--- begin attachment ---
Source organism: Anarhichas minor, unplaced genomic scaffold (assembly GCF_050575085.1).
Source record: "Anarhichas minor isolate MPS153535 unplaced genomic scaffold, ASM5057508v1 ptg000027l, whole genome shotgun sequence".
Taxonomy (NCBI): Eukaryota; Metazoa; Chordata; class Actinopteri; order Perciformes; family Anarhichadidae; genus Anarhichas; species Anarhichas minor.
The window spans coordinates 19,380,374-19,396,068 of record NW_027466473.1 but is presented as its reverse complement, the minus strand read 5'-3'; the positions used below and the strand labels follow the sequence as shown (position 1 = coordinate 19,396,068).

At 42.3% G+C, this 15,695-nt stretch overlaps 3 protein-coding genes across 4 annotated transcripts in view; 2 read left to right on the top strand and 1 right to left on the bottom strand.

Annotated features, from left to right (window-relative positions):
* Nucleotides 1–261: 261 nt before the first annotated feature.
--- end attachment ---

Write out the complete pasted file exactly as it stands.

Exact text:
Source organism: Anarhichas minor, unplaced genomic scaffold (assembly GCF_050575085.1).
Source record: "Anarhichas minor isolate MPS153535 unplaced genomic scaffold, ASM5057508v1 ptg000027l, whole genome shotgun sequence".
Taxonomy (NCBI): Eukaryota; Metazoa; Chordata; class Actinopteri; order Perciformes; family Anarhichadidae; genus Anarhichas; species Anarhichas minor.
The window spans coordinates 19,380,374-19,396,068 of record NW_027466473.1 but is presented as its reverse complement, the minus strand read 5'-3'; the positions used below and the strand labels follow the sequence as shown (position 1 = coordinate 19,396,068).

At 42.3% G+C, this 15,695-nt stretch overlaps 3 protein-coding genes across 4 annotated transcripts in view; 2 read left to right on the top strand and 1 right to left on the bottom strand.

Annotated features, from left to right (window-relative positions):
* Nucleotides 1–261: 261 nt before the first annotated feature.